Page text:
Dr. Annette Lamb, a visiting professor who teaches online courses for Indiana University-Indianapolis, leads the day with a discussion on enhancing the classroom with technology. Lamb also runs Eduscapes.com, a site life-long learners of all ages. Her presentation was to cover the following, but it was a lot more.
Discover practical ways educators can build technology-rich, fluid environments for learning using existing online content, resources and tools. Annette will share many examples that can be used in the classroom.
In just over an hour, Lamb took us through a whirlwind journey of transmedia learning. Reflecting on what Lamb discussed during this presentation can be seen in many different forms. For example, you can read about it here, you can view her supporting Web site for much more detail, or you can watch it as a YouTube presentation delivered by the University of Wyoming Outreach (still rendering).
Lamb seems to be neither pro nor against the use of technology. It is a matter of choosing the best resource for the situation. Every technology is the right technology based on the situation. Lamb also seems to be in favor of open access, at least all of her courses are available for others to examine. I am a personal fan of this thought, I also encourage making information available for others. It is through our curation that we make it easier for others to learn.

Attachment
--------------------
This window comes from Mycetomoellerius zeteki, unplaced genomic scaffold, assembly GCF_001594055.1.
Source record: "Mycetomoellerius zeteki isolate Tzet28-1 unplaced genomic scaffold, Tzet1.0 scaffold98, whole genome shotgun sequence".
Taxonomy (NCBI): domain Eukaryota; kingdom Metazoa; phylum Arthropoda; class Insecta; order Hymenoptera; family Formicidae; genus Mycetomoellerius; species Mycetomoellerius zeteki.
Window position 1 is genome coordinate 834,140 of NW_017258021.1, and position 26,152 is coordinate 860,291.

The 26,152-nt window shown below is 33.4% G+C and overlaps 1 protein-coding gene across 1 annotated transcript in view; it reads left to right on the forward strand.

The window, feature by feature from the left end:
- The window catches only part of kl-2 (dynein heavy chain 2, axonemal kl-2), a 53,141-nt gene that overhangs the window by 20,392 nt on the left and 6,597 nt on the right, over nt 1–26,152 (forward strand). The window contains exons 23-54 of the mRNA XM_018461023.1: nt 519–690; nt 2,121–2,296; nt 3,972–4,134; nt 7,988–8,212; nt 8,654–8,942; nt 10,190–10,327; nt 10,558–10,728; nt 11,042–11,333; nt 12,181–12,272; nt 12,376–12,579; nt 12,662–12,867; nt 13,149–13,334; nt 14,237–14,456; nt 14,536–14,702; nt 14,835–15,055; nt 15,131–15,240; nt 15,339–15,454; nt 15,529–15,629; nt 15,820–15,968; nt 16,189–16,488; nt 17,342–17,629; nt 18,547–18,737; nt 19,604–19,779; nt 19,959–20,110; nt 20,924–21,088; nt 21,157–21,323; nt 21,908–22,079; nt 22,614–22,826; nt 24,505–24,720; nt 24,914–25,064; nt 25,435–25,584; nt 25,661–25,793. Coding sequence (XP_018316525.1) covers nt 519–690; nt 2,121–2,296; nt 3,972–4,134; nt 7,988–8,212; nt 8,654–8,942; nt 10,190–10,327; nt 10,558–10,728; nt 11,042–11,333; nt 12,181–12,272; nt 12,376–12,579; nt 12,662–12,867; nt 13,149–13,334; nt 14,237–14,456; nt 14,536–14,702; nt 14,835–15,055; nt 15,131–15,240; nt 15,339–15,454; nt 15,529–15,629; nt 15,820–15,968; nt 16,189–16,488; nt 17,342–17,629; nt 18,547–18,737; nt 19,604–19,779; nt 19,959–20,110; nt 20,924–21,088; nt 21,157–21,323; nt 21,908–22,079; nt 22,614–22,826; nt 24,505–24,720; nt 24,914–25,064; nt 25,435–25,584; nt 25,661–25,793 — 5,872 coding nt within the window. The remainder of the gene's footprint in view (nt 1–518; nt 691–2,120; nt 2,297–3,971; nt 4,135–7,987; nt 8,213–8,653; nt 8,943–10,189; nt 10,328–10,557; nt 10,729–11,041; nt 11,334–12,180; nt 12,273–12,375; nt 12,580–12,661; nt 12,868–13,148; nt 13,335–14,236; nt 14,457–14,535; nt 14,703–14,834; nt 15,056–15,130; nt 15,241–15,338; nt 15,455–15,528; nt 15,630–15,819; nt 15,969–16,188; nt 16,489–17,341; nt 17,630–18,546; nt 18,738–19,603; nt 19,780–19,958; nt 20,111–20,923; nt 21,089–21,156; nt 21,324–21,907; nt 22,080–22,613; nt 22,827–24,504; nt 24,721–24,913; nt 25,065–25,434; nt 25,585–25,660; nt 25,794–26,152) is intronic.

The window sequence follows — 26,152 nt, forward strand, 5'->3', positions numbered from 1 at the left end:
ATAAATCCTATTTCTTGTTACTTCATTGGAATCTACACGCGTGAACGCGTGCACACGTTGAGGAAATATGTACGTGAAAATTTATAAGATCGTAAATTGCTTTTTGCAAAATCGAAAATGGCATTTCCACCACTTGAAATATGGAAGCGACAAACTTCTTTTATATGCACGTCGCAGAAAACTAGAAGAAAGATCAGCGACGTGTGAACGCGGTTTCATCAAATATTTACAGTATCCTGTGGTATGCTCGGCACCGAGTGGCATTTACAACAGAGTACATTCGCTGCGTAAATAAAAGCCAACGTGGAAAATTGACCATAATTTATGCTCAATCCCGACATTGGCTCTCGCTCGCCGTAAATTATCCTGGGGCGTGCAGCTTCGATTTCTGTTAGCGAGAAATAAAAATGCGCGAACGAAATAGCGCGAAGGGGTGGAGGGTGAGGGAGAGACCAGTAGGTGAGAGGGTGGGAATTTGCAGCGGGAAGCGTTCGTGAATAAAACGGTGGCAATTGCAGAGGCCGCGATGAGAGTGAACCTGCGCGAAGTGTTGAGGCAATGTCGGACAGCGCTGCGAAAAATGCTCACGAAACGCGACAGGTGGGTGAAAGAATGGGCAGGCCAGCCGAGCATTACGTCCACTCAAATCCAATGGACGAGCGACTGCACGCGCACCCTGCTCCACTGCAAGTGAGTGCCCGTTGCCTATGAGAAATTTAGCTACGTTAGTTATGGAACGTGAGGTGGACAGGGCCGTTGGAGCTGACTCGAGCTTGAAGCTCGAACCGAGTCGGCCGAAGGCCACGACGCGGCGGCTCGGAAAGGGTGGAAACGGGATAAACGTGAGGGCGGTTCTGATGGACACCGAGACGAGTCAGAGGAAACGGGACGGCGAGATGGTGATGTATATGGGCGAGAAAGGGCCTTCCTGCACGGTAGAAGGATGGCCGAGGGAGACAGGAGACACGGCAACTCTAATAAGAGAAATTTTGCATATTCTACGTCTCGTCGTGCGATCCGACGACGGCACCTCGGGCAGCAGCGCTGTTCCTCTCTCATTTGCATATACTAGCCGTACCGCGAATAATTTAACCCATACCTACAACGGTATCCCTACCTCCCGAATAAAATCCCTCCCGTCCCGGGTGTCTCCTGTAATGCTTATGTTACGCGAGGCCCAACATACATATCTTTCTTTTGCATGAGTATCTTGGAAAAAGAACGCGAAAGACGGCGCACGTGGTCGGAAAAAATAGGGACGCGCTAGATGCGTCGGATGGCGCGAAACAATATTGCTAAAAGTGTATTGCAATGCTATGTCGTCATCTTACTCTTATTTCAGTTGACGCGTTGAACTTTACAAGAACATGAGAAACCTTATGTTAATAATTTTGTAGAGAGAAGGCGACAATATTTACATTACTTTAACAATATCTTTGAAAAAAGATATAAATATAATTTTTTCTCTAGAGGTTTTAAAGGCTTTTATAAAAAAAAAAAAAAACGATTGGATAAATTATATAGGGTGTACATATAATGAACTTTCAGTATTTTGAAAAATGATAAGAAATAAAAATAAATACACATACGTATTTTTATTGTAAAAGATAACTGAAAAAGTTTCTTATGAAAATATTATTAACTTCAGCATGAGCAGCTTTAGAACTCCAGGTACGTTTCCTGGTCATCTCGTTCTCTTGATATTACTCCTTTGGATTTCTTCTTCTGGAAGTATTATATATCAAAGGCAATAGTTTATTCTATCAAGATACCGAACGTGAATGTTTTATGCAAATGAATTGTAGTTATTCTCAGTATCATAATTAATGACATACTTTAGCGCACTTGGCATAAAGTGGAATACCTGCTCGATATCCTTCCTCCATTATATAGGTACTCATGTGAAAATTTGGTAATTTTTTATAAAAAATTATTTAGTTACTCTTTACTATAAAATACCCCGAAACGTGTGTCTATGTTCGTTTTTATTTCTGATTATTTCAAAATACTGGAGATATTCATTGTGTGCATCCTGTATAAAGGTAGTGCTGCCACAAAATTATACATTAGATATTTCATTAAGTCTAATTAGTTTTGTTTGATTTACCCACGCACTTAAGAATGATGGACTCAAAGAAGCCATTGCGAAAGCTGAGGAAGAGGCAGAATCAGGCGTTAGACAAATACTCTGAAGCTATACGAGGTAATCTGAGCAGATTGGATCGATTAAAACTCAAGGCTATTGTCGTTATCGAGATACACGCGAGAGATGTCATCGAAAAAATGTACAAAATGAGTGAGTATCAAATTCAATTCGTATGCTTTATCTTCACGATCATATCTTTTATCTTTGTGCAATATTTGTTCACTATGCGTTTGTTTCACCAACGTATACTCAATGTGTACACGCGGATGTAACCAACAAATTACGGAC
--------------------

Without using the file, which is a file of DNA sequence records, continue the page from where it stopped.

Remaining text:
Lamb points out that all technologies are coming together to help us learn. Presently, we are using different devices to from which to learn from books to televisions and computers to phones. However, these devices are rapidly merging. Our world is also merging through transmedia storytelling. Throughout her presentation, she highlights countless resources which exemplify this concept.
One of the first people she highlighted was Edward O. Wilson, a biologist and technologist who helped write the one of the first iBooks, Life on Earth. Lamb points out that this is a great example because of all the powerful interactive features. We are at a crossroads; presently, we are lacking effective content for the tools in use such as iPads and other mobile devices. The good news is that they are on their way. These new books help make learning interactive because there is an opportunity to explore. Learning can also be global because the textbook can be a jumping off point to an online activity.